At the height of her power, she paved the way for her son to rule. Claudius publicly highlighted him over his own son. Agrippina pursued the plan to rule over her son in the realm. In the meantime she had created a network in the imperial family and in the military that made her appear unassailable. Potential adversaries were eliminated, including her husband Claudius, who - poisoned by Agrippina - died on October 13, 1954. But the success was short-lived; soon her star began to decline. In 55 there was a break with her son, Emperor Nero. The first solution to the soldiers had optima mater (the best of all mothers or the most excellent mother) and thus makes it clear to whom Nero owed the power. In fact, she initially reigned for the 17-year-old. But he soon emancipated himself from his mother and her environment. A limit had long been crossed because in Roman society a direct exercise of power seemed inconceivable for women. When Agrippina tried to stop this development, she did the opposite. Step by step, Nero withdrew her privileges such as her own bodyguard or the residence in the imperial palace. Many opponents now dared to take cover.

In 59 Agrippina came to a violent end. Nero decided to have his mother removed, which initially failed. After a reconciliation ceremony with her son, a prepared ship was supposed to take her to her villa in Baiae, today's Bacoli, and sink on the open sea on the way there. The fictitious shipwreck happened late near the shore, so that Agrippina was injured and was able to save herself to the coast. Thereupon Nero ordered the open murder, which was carried out by naval soldiers. Her body was cremated and buried on her estate. The memory of Agrippina was officially erased, and her birthday was declared an unlucky day. And yet her impact, especially in the city she founded, continues unabated to this day.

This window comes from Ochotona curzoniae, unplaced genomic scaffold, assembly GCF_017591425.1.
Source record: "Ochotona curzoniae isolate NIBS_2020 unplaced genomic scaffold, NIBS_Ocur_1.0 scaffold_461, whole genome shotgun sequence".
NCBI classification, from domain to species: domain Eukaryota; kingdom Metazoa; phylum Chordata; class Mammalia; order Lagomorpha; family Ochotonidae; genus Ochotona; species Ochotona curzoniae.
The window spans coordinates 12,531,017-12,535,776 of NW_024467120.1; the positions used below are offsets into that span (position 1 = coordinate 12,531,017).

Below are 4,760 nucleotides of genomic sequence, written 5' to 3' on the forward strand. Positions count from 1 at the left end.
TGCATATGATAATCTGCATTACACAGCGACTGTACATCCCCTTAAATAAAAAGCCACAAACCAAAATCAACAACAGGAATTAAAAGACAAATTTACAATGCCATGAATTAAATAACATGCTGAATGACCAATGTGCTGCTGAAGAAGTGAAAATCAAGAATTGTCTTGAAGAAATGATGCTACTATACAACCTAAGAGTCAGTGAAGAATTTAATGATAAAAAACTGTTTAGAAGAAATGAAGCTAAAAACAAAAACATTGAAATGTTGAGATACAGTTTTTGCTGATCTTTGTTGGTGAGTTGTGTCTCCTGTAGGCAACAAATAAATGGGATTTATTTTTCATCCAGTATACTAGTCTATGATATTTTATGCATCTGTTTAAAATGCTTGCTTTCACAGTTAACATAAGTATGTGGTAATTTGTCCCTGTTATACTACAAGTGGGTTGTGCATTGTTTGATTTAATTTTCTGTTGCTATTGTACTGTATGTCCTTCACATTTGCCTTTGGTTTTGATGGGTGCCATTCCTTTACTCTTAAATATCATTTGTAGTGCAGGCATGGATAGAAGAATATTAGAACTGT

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Cassius Dio; Ῥùìáúêὴ ἱóôïñßá.
Iosephus, Antiquitates Iudaicae.
Pliny, Naturalis Historia.
Suetonius, De Vitis Caesarum.
Tacitus, Annales.

literature

Eck, Werner, Agrippina the city founder of Cologne. A woman in the politics of the early imperial period, Cologne 1993.
Eck, Werner, Cologne in Roman times. History of a city as part of the Imperium Romanum, Cologne 2004.
Evers Meyer, Kathryn, Optima mater: the life of Agrippina the Younger, Washington 1992.
Vogt-Lüerssen, Maike, Agrippina the Younger: the great Roman politician and her time, Norderstedt 2006.
Vogt-Lüerssen, Maike, Nero's mother, Agrippina the Younger and her time, Mainz 2002.